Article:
The biggest lesson that BB says she has learned from Rustom is to, as the Beatles song goes, let it be.

"Everything is for a reason so as long as you learn from it," BB says.

 "Whether it's good or bad, you welcome it, and hopefully you become a better person. Just pray to God na tama ang desisyon mo, or pray to God to make you wiser so you can make the right decision."

Because of that relaxed attitude, the critics and gossipmongers don't faze BB anymore.

"Why pay attention to those people? I mean, there's so much in life, like, for example, 'yong mga positive. E, di, 'yon ang bigyan mo ng attention, di ba? So at least good energy lahat. What matters to me is how God sees me. As long as wala akong sinasaktang tao, wala kang inaapakan, wala kang niloloko. I think, dapat hindi ka naba-bother."

And so, one night, as BB tells it, Rustom let go of his material possessions, packing all of his clothes in suitcases and throwing away photographs—and quietly passed away in his sleep.

"He left peacefully because—alam mo 'yon?—nakita na niya 'yong sarili niya, and he just wants to rest, he just wants to mag-chill."

Even though there was a little bit of sadness, BB felt happy for Rustom at the same time, because she saw that this was what Rustom needed.

"What made it easier, I think, is parang nagawa na naman ni Rustom what he has to do. I think he did well also as far as kung anuman 'yong mga dapat niyang ginawa. Okey naman, wala namang regrets, nothing to look back to."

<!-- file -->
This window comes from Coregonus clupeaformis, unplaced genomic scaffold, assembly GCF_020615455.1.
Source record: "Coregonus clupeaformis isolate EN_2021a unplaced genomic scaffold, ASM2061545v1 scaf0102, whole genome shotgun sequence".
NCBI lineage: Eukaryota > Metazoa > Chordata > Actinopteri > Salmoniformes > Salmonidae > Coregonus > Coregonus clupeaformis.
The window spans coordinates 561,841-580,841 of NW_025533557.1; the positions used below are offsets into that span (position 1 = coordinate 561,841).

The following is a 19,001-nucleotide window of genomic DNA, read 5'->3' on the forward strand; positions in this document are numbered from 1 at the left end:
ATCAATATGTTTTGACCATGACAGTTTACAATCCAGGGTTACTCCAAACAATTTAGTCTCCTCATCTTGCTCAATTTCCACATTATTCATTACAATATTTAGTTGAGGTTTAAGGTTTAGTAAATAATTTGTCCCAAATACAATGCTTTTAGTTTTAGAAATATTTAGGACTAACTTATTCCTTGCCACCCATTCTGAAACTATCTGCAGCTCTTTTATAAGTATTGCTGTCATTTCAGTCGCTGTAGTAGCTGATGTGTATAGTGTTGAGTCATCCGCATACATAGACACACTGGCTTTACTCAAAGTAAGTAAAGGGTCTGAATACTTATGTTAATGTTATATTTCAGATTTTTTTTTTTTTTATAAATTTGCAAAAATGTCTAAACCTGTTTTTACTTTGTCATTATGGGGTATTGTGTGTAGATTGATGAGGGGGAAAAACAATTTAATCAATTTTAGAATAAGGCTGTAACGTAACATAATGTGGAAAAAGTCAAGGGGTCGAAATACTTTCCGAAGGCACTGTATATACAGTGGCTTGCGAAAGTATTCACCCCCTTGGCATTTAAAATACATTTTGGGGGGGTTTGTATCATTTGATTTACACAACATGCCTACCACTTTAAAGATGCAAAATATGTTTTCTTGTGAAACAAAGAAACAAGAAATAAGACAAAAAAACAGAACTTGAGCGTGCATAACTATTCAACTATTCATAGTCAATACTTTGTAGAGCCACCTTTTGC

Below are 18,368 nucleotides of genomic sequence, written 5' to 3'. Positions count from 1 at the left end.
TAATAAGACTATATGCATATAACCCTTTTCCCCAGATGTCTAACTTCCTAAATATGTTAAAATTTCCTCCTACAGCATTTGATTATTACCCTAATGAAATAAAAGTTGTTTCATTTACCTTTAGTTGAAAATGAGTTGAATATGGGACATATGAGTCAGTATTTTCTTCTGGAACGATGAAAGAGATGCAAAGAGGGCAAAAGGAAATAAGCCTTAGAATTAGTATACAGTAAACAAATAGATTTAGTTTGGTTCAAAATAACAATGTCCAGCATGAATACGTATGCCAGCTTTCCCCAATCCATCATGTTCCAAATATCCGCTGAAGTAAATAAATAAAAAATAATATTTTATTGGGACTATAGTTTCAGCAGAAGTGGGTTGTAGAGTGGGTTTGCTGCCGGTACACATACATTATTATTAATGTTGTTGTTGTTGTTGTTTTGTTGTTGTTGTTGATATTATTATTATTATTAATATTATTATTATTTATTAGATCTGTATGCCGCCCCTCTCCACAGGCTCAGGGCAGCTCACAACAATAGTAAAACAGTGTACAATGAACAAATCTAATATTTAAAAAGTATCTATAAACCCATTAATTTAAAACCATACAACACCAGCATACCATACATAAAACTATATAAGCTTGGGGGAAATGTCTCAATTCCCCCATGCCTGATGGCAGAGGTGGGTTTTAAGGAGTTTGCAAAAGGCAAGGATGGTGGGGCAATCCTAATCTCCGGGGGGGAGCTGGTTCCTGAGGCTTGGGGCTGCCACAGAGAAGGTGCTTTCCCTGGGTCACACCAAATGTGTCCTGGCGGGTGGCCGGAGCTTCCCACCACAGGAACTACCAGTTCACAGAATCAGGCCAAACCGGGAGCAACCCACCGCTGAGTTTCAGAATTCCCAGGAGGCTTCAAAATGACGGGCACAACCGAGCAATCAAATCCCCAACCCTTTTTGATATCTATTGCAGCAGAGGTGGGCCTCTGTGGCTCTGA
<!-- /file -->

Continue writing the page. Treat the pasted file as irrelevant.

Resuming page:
Thus did Binibini Gandanghari come to be.

She explains that the nickname BB stands for her motto: "Be all that you can be." It also happens to be, in the form Bb., the abbreviation of Binibini, the Tagalog word for the courtesy title Miss, besides constituting the famous initials of the "sex kitten" of the 1950s, BB, or Brigitte Bardot, the French answer to America's MM, or Marilyn Monroe.

Gandanghari, on the other hand, is the family name of a real person, a beauty queen from the University of Santo Tomas. BB says she took a fancy to the name because she felt it suited her perfectly: "Parang beauty king, di ba? So I thought of using it. I thought it's a good name."

HEART-TO-HEART TALK. In terms of psychological (as opposed to chronological) age, BB, according to herself, is very young. Why, she has not even turned 18 yet.